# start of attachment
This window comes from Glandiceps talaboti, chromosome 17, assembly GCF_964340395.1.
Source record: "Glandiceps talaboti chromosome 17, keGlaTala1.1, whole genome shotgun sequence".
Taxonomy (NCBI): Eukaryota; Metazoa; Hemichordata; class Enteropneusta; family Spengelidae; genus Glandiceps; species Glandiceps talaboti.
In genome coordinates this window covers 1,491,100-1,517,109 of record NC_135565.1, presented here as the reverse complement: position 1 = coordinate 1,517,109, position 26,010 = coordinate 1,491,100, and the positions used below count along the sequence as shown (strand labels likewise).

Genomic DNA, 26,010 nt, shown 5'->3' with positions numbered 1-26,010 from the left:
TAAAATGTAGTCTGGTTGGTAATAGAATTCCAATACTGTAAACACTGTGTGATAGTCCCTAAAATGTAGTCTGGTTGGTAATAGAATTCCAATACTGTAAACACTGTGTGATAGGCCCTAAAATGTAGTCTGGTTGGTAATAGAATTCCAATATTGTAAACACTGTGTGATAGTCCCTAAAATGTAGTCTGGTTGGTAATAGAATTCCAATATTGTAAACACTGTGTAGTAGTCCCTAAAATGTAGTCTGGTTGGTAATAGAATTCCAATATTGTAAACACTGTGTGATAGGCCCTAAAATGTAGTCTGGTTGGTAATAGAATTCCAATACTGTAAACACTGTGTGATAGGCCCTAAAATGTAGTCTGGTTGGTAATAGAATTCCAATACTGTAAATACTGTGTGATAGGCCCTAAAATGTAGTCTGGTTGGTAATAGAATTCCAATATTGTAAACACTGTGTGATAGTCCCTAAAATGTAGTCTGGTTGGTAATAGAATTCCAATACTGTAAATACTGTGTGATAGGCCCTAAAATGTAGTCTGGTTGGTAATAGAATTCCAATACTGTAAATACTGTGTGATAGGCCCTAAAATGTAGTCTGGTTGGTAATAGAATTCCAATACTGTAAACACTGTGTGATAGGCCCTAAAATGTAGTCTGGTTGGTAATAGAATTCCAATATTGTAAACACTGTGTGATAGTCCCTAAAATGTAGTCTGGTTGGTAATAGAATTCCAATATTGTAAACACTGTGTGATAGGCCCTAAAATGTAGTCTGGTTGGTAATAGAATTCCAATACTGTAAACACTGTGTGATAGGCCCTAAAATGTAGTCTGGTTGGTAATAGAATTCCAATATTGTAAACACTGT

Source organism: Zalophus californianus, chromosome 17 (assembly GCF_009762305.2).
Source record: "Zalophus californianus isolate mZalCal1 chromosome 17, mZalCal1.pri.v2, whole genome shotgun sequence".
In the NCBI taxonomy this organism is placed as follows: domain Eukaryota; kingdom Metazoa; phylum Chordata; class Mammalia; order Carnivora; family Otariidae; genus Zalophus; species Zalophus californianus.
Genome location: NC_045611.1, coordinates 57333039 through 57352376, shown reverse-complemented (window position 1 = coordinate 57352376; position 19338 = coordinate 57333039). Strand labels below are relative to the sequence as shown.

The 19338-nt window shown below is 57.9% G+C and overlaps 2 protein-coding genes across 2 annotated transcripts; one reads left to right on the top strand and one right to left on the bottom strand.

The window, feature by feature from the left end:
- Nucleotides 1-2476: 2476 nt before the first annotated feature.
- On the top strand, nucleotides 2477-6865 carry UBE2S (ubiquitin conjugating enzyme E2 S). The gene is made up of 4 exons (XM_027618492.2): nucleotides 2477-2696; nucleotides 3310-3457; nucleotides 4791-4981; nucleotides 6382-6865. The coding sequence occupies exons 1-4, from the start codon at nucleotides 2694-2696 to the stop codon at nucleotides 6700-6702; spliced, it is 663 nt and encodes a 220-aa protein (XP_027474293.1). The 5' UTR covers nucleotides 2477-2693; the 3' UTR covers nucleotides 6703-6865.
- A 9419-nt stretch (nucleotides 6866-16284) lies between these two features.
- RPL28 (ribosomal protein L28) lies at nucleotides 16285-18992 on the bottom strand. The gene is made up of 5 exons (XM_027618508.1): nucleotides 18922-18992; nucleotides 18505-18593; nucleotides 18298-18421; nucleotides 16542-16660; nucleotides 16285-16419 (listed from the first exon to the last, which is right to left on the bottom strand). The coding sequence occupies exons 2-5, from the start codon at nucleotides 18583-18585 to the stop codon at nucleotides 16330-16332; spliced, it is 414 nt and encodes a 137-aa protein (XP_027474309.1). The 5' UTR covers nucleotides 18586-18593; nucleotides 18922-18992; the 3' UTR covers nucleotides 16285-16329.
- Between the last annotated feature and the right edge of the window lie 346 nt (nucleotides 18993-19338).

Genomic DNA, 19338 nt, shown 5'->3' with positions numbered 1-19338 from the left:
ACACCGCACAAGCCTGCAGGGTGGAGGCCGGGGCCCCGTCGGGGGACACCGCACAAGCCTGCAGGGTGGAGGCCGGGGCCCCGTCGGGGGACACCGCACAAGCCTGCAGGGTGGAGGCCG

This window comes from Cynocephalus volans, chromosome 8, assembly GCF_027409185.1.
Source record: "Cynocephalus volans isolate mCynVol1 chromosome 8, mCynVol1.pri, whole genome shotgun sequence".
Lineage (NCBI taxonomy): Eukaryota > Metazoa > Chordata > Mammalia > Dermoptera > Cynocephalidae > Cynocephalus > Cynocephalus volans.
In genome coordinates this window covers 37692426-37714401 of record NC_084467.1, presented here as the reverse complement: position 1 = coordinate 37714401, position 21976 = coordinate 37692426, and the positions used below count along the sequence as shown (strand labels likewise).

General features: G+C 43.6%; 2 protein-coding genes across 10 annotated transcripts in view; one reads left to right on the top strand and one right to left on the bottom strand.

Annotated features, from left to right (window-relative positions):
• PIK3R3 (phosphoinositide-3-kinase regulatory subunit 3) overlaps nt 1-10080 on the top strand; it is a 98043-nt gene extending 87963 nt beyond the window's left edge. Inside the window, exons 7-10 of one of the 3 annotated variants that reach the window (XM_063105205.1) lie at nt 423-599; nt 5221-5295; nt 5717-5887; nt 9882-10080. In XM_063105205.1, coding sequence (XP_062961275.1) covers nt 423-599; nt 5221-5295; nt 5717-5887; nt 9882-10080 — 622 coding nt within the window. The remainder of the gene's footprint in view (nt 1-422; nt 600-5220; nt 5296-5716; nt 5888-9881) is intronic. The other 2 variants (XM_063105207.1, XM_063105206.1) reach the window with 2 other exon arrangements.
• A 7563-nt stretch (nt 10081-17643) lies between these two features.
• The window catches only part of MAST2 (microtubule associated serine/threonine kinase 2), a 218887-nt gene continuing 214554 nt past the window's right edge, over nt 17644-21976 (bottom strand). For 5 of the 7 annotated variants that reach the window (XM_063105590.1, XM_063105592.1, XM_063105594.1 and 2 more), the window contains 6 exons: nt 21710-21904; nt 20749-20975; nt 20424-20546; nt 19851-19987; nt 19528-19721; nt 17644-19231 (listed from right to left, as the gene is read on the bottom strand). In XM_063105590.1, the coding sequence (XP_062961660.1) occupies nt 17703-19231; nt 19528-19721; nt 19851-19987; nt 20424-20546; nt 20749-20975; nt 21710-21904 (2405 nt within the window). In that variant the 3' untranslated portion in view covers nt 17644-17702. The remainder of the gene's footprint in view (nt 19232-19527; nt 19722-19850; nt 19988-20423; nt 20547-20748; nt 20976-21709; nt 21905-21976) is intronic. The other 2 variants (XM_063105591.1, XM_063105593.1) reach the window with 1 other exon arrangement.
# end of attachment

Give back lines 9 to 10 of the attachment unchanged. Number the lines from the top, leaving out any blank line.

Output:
In the NCBI taxonomy this organism is placed as follows: domain Eukaryota; kingdom Metazoa; phylum Chordata; class Mammalia; order Carnivora; family Otariidae; genus Zalophus; species Zalophus californianus.
Genome location: NC_045611.1, coordinates 57333039 through 57352376, shown reverse-complemented (window position 1 = coordinate 57352376; position 19338 = coordinate 57333039). Strand labels below are relative to the sequence as shown.